What Percentage Of Energy Is Used By Buildings?
Homes and houses are where much of our electricity is used. In fact, about 40 percent of all U.S. energy consumption is accounted for by buildings and a similar share of greenhouse gas emissions. For decades, most of these systems will be in operation, so minimizing their energy consumption will not only ensure long-term cost savings for households and companies, but must also be a key component of any realistic climate strategy. In addition, the retrofitting of existing buildings and the upgrading of new buildings have the potential to create millions of good-paying jobs, particularly in construction, engineering and production.
Homeowners and businesses can realize cost savings and environmental benefits over the entire, decades-long life of buildings when energy efficiency is installed from the beginning.
We have so many different types of homes and buildings that we need a diverse toolbox of solutions to achieve broad efficiency gains: new and old, big and small, urban and rural. A key role can and should be played by federal policy, including through:
- Energy-saving building energy codes and requirements for appliances and equipment that ensure that new homes, buildings and goods such as air conditioners, water heaters and refrigerators have the minimum efficiency performance.
- Powerful tax incentives that enable owners of homes and buildings to resolve first-cost barriers to investing in successful renovations and facilities.
- Funding for weatherization aid that helps low-income homeowners permanently reduce rates, who spend a greater portion of their income on energy bills.
- In order to pave the way for a smarter grid that enables Active Reliability, bold investments in broadband, advanced metering technology and grid modernization.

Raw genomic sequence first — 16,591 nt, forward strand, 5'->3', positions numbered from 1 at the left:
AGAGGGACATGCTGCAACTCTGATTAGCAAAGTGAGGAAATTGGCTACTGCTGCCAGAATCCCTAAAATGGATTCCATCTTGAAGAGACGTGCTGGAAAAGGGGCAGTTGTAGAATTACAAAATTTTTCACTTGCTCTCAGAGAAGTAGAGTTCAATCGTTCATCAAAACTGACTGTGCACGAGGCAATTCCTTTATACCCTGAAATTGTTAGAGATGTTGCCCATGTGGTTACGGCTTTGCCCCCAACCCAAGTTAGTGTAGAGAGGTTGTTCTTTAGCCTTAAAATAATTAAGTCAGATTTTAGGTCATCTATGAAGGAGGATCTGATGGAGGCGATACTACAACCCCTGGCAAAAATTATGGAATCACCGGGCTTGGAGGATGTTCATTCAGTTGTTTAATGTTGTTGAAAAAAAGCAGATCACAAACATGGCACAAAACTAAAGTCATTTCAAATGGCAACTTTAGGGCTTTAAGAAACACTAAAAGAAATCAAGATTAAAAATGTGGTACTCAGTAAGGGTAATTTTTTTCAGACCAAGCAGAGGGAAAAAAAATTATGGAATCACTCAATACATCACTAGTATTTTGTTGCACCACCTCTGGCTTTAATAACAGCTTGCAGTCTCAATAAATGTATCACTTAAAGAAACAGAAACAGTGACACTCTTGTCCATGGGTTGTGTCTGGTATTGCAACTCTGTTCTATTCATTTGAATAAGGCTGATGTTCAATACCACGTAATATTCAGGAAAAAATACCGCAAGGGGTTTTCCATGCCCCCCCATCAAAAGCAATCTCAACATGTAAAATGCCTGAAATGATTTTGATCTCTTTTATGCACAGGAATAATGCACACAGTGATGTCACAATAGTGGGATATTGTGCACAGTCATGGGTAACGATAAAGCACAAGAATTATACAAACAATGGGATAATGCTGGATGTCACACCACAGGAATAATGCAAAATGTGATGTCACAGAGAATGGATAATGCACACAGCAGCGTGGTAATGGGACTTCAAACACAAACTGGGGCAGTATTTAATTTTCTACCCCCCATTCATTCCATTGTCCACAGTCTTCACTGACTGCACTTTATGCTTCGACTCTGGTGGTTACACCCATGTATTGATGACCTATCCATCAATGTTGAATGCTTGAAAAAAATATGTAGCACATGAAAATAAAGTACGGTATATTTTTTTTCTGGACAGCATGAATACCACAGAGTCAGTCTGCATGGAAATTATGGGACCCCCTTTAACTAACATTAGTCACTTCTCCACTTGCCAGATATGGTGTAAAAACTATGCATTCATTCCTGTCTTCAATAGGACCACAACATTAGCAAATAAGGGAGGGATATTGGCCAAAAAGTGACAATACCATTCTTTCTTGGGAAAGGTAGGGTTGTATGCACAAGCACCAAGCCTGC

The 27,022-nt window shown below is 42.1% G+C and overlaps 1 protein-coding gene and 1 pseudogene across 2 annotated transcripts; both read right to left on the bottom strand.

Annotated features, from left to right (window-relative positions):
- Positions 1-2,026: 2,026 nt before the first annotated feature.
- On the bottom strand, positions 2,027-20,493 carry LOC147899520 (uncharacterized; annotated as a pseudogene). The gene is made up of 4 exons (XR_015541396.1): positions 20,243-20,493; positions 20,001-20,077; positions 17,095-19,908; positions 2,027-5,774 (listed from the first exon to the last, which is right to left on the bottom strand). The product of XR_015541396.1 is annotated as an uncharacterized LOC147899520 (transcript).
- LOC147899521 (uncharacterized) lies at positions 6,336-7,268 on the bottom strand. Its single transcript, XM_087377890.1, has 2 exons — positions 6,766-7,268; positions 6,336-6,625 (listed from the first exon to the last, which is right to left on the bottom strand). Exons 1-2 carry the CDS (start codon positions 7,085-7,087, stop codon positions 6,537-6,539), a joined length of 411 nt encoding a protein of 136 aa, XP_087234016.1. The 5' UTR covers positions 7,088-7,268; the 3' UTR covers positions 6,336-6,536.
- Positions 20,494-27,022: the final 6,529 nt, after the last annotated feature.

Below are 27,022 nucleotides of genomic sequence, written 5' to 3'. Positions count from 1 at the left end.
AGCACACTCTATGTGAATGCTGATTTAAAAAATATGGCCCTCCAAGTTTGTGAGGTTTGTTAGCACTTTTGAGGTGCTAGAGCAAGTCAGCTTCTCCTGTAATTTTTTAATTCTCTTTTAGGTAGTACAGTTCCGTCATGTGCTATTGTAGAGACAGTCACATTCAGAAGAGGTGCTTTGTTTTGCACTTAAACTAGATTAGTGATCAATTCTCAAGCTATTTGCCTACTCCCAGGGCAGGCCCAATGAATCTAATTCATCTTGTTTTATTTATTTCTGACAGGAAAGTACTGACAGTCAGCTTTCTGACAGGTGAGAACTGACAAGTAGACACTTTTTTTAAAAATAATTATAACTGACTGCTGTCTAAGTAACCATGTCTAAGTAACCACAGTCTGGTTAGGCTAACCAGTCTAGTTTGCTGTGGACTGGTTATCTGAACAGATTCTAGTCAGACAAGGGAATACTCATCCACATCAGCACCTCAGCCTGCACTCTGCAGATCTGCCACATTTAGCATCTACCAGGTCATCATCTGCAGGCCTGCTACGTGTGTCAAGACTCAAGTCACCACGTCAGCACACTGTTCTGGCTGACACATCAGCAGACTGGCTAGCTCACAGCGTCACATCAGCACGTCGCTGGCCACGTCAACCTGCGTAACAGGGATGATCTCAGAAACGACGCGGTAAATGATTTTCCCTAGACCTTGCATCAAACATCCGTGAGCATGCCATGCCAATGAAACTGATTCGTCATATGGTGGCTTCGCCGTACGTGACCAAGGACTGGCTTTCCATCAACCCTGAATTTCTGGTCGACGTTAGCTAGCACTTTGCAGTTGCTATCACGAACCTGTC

- Aggressive job training programs targeted primarily at people of color and other underrepresented groups in the efficiency workforce to resolve shortages of skilled employees in construction and other trades.
- Robust research, growth, and implementation investments that drive cutting-edge technology faster from the lab to the market.
- Strong federal leadership, including expanding the use of public-private partnerships to enhance the efficiency of government facilities, such as Energy Savings Performance Contracting, and increased support for initiatives such as ENERGY STAR and the Better Buildings initiative to help drive business efficiency.
So How much energy is consumed in U.S. buildings?
The majority of energy consumption in or on all US buildings is the consumption of energy by the U.S. residential and commercial sectors.
The residential and commercial sector’s total end-use energy consumption in 2019 was approximately 21 billion British thermal units (Btu). 1 This was equivalent to 28% of overall energy consumption in the U.S. end-use in 2019. Main energy use and retail electricity sales include end-use energy use. Find out more about U.S. end-use energy consumption by source and sector in U.S. energy consumption, 2019.
In residential buildings, industrial buildings, and manufacturing facilities with energy use surveys, the U.S. Energy Administration (EIA) collects comprehensive end-use energy use data for selected years (see links below). In the Manufacturing Energy Usage Survey 2014, energy use in U.S. manufacturing facilities for facility air conditioning, heating, ventilation, lighting, and facility support, was about 0.9 quadrillion Btu, equivalent to about 3.6 percent of total U.S. end-use energy consumption in 2014.
Total energy usage in the residential and industrial sectors includes end-use use and energy losses in the electrical grid due to retail sales of electricity to those sectors. Losses in electrical systems are the amount of energy lost during generation, transmission, and distribution of electricity. The residential and industrial sectors accounted for approximately 21% and 18% respectively (39% combined) of overall U.S. energy consumption in 2019 when electrical system energy losses are considered.